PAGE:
Last year at one of the Startup Circle meetups, a woman asked me what my superpower was. She apparently was asking everybody the same question. I was taken aback by the question. Never considered it before.

     A search reveals that “What’s your superpower” is a standard surprise question in an employment interview. Normal HR jargon. I was unfamiliar with it because as a freelancer/contractor I’ve rarely ever interacted with HR departments.

Employers use these questions to assess how quickly you can adapt to situations you didn’t prepare for. While it’s important to prepare for your interview, employers also like to hear answers that feel authentic and less rehearsed. A question like “What would your superpower be?” provides them with an opportunity to hear an answer that isn’t too formulaic and is unique to you.”

     And this article then gives a list of ten superpowers you could mention. Most of them are sci-fi/comic book superpowers.

     My superpower was not on the list. I thought about it for a second and said, “I can read real fast. I can read all of a company’s corporate literature and reach in and find a clear and shining exemplar of the company that nobody else has noticed.” 

     I  talked to former Atomica employee Wendy at the meetup. Oh, Atomica, I said, they were interested in my ideas at first but then nothing happend.  She said that the explanation for the company’s disinterest in me was that the company was on thin ice, broke, no money for contractors. Huh, I thought they were the only US-based analog chip fab. Nope, she said, several competitors. I must have been reading only Atomica’s PR.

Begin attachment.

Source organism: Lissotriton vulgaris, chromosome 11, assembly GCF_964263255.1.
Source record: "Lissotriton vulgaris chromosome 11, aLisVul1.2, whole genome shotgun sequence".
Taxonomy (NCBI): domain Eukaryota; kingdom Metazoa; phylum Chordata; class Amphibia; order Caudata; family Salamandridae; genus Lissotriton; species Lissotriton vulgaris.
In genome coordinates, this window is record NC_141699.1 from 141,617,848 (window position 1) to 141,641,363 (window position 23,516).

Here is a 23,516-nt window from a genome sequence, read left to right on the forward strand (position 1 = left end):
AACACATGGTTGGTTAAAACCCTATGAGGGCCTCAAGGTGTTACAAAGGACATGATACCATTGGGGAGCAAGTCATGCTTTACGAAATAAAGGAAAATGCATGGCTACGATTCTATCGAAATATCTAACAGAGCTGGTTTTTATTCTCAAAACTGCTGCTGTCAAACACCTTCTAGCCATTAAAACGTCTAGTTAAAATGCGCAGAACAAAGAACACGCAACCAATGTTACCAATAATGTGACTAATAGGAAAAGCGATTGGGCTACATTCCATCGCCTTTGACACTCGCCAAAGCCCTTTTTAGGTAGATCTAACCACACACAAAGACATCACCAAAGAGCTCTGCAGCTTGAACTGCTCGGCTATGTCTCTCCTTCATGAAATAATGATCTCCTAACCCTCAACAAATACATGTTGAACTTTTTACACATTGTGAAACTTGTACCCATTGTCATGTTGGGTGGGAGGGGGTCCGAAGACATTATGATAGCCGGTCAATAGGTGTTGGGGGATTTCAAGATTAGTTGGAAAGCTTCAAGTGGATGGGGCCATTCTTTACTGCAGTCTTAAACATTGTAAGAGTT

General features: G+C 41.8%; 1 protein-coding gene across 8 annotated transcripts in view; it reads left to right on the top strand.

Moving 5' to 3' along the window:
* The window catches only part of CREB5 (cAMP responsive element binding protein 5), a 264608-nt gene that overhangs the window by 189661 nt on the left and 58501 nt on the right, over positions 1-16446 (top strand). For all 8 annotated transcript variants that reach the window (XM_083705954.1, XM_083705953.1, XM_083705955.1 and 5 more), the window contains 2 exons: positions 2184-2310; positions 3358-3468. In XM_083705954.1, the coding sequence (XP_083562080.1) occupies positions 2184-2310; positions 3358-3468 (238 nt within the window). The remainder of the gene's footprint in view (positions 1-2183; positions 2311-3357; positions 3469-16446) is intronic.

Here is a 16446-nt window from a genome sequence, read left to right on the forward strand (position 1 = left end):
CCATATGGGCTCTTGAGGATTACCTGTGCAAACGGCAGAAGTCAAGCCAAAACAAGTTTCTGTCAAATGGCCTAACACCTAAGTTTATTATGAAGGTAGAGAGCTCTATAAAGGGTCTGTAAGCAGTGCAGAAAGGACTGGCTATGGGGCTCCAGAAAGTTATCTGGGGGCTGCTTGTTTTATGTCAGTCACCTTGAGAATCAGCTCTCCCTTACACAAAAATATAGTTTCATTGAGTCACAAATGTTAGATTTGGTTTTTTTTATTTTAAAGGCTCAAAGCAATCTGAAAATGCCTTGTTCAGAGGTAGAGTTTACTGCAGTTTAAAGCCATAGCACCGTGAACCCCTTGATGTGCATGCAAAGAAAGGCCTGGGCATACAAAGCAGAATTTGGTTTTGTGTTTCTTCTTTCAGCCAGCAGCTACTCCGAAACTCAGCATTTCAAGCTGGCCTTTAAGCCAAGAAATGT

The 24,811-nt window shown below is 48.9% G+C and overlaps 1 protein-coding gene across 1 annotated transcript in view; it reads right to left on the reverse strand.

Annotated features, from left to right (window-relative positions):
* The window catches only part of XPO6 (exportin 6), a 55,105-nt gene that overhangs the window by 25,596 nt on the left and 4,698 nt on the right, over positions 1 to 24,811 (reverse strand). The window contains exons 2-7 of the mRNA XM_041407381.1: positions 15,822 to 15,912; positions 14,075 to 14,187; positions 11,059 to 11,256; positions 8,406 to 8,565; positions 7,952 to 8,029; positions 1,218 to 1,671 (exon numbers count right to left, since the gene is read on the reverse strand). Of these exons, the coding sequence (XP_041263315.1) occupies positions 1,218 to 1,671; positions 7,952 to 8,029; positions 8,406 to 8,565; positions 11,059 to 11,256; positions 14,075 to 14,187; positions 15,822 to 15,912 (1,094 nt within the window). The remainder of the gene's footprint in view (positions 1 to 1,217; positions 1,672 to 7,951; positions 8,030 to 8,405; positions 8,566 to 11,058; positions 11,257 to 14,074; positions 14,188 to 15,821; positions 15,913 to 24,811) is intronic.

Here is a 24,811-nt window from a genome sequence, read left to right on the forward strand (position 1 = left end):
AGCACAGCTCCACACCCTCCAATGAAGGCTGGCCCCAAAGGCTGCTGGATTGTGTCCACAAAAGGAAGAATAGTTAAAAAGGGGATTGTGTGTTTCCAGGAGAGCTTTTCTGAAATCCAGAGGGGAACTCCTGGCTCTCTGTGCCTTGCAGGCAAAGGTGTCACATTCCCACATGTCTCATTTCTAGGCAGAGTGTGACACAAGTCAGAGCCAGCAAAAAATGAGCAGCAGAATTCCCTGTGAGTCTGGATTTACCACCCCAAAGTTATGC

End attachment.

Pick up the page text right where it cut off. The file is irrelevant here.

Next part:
I’d talked to the Atomica  CEO at a previous meetup and explained what I’d seen in Atomica’s website. Subsequently  the CEO told the marketing director that I’d made several “good catches.” But when I talked to  the marketing guy, he was completely uninterested in whatever those good catches were. Didn’t want to talk about that aspect. He wanted to get publicity at some websites important in Atomica’s industry.

Making a clearer presentation of Atomica’s strengths was nowhere on his wish list. He did not consider the website to be an important part of the company’s marketing plan.

     “A man who does not read has no advantage over a man who cannot read.”

— not Mark Twain, Google informs me.

     This is one of the things I can offer to companies. I’m an expert reader. I can see what you’re saying–and what you’re NOT saying. It’s no chore for me to read the websites of 70 competitors because I’m so fast at it.

     My crusade is to make technical topics easy to read. The companies shrug because “Nobody reads this stuff.” Okay, but if they DO read it, what do they learn?